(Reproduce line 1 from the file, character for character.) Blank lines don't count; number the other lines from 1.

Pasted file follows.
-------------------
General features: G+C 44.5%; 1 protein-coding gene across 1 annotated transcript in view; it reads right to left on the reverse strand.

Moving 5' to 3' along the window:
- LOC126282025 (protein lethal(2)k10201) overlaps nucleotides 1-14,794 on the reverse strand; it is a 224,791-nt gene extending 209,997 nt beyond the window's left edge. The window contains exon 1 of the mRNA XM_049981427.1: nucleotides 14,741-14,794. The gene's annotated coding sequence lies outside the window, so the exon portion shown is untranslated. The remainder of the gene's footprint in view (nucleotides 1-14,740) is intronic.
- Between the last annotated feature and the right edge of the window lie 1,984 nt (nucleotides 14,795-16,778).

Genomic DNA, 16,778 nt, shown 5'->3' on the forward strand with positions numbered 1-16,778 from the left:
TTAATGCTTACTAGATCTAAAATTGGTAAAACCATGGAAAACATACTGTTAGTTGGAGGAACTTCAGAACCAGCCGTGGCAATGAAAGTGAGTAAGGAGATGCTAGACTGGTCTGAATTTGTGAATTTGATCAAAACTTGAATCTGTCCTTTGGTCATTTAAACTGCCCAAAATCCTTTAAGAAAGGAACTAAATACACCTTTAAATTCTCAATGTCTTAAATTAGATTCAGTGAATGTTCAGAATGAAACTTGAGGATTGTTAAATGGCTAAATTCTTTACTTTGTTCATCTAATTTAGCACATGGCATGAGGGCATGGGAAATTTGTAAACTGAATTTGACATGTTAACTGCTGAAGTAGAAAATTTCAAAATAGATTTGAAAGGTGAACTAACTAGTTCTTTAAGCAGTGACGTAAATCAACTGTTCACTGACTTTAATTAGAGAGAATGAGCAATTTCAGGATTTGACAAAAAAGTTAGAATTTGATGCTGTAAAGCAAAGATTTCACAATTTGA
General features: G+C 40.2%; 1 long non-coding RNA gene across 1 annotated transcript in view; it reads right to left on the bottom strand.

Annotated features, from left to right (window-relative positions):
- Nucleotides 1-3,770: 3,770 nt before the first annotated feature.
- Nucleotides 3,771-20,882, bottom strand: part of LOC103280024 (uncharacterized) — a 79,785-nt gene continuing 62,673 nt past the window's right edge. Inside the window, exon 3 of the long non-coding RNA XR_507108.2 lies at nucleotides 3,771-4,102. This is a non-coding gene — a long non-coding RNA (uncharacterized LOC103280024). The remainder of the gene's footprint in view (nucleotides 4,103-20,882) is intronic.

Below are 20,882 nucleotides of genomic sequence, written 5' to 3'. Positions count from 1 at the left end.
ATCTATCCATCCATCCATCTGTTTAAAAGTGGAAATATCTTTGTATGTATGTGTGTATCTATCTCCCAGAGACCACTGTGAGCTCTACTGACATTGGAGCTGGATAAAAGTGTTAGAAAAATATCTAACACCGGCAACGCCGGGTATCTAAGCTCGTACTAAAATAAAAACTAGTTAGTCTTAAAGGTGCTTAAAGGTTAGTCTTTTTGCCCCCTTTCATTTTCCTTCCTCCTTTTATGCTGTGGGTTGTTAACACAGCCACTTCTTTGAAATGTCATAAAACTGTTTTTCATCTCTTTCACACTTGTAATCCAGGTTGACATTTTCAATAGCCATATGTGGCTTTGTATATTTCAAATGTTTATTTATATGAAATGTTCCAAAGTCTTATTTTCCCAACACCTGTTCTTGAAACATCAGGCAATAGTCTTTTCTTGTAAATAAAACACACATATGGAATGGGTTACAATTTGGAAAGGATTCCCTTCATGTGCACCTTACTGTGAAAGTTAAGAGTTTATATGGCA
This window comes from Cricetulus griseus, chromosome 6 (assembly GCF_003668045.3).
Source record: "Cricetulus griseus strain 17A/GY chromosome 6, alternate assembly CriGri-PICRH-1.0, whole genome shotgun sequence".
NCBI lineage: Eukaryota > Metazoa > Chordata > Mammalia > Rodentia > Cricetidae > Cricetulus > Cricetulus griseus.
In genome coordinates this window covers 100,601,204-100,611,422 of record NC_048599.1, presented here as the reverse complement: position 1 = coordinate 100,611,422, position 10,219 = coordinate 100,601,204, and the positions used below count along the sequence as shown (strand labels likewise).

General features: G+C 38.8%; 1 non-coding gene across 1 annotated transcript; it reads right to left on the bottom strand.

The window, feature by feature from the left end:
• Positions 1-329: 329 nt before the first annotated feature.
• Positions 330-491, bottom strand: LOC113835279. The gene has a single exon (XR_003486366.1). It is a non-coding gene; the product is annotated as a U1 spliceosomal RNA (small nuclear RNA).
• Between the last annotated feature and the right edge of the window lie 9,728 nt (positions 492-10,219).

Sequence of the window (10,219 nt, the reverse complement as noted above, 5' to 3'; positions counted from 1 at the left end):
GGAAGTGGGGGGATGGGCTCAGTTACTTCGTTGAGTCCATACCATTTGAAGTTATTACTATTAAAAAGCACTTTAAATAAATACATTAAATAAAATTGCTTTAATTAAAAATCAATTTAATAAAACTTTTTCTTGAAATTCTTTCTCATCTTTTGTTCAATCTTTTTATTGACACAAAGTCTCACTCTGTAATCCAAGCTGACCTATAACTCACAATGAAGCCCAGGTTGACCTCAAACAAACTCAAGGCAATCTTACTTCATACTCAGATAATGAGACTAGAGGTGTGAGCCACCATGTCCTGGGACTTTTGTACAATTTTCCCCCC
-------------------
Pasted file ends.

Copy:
General features: G+C 44.5%; 1 protein-coding gene across 1 annotated transcript in view; it reads right to left on the reverse strand.